Either the athletes themselves, their parents, their sports agents or the companies they represent may need to work with an outside accounting or tax prep firm to help. “Most of the athletes won’t have a professional advisor as it relates to doing tax returns because many of them have never filed one or didn’t have to file in the past,” said LaPorte. “For the most part, their income tax returns in the past have been simple enough where they’ve done them themselves, or their parents have done them on TurboTax or some other software. What may end up happening is maybe they’ll have to go to an H&R Block to have their returns prepared. That will be an expense that they’ll be able to offset in next year’s tax return against their Schedule C income if they’re reporting it that way. But the biggest thing is for them to at least understand that.”
The NCAA rule change is fairly recent, and LaPorte hasn’t been working yet with any college athletes as clients. But UHY has received some inquiries, and LaPorte wants college athletes and their families to be aware of the potential implications and the possible need for professional tax help. Their sports agents may already be making those arrangements for taxes and insurance, but student athletes need to be careful that their representatives are legitimately looking out for their clients’ interests. Sports agents typically charge fees or percentages of an athlete’s earnings, but those could be tax deductible.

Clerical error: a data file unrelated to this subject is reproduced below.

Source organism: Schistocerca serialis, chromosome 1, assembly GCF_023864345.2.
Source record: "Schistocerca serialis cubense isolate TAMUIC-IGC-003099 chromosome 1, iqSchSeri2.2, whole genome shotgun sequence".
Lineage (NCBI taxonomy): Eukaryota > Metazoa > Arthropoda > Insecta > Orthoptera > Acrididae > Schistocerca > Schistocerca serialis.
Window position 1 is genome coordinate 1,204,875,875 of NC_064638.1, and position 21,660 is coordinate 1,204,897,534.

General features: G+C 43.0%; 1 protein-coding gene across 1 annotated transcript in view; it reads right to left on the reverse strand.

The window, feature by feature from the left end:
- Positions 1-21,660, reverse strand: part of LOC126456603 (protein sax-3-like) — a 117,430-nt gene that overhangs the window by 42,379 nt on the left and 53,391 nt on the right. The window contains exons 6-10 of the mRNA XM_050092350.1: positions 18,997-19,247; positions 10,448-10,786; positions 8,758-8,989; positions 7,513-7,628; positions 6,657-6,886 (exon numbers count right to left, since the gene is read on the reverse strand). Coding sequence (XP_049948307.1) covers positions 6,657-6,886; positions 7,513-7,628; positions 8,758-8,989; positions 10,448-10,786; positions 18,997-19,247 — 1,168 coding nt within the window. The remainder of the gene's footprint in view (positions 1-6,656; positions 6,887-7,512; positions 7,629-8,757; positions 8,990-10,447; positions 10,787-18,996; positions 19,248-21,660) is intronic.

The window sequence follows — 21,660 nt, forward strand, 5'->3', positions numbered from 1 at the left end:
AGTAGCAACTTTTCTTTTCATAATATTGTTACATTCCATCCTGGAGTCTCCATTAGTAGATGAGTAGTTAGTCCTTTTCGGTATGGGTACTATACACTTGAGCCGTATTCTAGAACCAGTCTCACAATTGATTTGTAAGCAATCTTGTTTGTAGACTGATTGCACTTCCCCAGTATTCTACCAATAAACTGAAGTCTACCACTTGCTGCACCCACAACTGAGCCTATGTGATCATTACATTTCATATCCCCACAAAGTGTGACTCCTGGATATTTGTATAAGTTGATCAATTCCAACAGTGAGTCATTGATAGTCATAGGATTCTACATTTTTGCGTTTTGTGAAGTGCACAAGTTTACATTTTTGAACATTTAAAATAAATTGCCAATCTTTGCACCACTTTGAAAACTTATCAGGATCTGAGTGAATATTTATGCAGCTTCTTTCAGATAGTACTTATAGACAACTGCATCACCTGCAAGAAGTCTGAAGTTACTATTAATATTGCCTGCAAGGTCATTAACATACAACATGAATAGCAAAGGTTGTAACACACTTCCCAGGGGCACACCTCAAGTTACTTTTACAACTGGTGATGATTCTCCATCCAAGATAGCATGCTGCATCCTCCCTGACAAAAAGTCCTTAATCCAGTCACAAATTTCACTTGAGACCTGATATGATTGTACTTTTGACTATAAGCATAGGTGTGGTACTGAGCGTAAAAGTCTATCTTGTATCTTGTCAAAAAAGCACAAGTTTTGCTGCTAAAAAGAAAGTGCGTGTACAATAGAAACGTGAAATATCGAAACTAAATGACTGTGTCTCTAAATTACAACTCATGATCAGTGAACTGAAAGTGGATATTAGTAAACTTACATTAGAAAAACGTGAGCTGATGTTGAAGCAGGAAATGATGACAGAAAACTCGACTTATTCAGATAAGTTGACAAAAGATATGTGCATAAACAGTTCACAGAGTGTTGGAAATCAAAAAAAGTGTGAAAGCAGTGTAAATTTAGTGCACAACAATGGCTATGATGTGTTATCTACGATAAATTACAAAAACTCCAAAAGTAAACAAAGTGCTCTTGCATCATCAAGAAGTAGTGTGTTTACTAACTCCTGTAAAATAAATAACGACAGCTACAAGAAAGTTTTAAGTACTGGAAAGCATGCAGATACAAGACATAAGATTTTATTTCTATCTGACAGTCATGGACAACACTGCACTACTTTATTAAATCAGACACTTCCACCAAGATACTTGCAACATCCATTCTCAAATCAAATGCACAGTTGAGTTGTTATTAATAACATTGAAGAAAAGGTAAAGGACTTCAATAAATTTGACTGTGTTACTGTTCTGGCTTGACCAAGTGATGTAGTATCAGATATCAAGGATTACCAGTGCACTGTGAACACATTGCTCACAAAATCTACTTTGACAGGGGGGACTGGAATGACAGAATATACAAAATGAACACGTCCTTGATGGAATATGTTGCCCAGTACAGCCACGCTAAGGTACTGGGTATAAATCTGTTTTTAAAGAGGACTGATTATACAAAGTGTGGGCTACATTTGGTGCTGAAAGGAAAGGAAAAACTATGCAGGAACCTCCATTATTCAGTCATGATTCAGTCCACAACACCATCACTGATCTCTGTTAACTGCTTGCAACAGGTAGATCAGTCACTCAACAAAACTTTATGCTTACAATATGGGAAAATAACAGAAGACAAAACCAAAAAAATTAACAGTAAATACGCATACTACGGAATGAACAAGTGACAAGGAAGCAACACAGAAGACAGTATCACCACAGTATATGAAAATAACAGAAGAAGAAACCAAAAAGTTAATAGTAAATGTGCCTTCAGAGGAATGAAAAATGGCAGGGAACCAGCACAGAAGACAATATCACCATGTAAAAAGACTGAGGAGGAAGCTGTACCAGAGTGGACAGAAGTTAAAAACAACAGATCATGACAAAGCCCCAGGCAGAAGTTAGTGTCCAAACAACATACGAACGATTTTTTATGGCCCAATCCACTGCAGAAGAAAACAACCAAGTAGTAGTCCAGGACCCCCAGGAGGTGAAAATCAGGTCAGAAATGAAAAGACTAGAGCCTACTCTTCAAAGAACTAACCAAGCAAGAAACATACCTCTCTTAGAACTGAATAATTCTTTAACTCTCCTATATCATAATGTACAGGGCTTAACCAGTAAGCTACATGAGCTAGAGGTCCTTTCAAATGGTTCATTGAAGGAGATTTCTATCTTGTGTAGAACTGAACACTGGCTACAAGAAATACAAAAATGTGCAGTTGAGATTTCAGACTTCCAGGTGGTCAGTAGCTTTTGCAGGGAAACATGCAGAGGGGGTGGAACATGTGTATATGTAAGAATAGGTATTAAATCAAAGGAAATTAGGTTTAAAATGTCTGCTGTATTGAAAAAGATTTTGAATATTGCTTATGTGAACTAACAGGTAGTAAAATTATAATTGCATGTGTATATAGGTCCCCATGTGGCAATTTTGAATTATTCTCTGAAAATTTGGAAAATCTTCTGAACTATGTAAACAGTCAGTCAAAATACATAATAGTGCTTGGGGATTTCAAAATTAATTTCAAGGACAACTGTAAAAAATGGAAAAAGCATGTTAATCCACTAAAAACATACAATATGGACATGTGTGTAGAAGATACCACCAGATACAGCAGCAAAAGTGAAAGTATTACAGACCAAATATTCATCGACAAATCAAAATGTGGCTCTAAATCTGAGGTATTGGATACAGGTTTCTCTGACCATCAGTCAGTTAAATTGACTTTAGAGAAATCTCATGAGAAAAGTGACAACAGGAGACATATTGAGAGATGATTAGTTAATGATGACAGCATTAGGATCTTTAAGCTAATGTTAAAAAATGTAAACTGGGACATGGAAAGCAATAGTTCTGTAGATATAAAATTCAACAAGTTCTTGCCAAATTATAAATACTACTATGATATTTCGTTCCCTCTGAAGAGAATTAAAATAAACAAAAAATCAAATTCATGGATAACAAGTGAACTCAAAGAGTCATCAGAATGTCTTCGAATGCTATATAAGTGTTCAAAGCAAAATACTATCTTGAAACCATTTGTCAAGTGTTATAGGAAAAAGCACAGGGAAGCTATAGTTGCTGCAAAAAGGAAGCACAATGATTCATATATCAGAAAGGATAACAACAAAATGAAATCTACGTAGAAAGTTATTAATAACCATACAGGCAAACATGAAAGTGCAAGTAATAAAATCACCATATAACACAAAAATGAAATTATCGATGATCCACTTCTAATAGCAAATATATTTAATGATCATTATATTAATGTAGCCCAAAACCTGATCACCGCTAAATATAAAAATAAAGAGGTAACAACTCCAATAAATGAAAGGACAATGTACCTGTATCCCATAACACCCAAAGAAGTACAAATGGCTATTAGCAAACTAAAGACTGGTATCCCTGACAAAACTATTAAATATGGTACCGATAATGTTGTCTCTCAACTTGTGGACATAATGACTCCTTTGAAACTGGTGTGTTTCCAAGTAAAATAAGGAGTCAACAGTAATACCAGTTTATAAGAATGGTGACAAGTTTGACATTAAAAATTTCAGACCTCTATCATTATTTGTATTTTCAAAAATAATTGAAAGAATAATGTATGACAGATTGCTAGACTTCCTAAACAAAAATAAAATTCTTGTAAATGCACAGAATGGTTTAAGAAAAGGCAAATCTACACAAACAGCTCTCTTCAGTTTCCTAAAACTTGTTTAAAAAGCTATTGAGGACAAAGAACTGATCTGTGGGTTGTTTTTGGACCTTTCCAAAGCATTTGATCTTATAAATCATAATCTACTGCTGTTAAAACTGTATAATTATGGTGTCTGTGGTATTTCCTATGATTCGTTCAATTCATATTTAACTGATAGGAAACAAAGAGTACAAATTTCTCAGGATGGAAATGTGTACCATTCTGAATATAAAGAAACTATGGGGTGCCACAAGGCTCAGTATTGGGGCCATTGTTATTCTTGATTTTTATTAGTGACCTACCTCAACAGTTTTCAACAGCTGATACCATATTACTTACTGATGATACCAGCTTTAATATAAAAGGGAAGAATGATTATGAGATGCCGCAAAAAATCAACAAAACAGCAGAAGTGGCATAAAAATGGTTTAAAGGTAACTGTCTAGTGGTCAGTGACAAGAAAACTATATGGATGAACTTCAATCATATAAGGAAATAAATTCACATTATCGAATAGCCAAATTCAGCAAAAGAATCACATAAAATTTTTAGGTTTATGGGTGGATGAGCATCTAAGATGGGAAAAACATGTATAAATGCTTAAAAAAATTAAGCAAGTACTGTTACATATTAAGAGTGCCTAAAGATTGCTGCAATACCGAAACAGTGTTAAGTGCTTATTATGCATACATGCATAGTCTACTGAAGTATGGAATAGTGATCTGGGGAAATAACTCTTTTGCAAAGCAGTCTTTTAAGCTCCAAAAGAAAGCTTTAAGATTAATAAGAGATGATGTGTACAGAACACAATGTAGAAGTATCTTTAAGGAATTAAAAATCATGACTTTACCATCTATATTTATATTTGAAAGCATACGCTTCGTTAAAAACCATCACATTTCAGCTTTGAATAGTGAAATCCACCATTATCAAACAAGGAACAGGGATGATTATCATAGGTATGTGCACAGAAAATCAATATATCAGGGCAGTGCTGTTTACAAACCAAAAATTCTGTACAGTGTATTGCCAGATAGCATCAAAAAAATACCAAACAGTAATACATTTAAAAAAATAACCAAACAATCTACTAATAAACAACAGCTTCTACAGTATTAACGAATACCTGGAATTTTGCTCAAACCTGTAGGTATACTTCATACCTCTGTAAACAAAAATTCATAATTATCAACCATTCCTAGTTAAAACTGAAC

“When they have a representative, that helps them manage their money and get these special deals,” said LaPorte. “Then they typically will help them as far as any professional fees, making sure that their tax returns are being done, that they’re getting insurance coverage in case they happen to get hurt. They might go out and get some kind of policy from Lloyd’s to help offset potential revenue loss if something happened to them. The biggest thing, though, is making sure that you’ve got a reputable representative for your manager, that they’re actually overseeing everything on your behalf. Typically, they get a percentage of whatever the individual is making, so that would be an expense to offset their income as well.”
Athletes also may need to worry about state tax nexus issues if they’re earning revenue from appearances in different states. “If they’re actually going to particular states to do a presentation or to be there to sign autographs or what have you, then that would give them a nexus in that particular state,” said LaPorte. “But each state has different rules as far as what is considered to be nexus. For others, it may be you have to be there for more than so many days or something of that nature. It may not be taxable in that particular state, but it could be. Some states indicate that if you make over a certain dollar amount in their particular state, it gives you a nexus.”
The NCAA rule change gives college athletes a chance to earn some revenue, but they may need to play defense with their tax obligations to the federal and state government.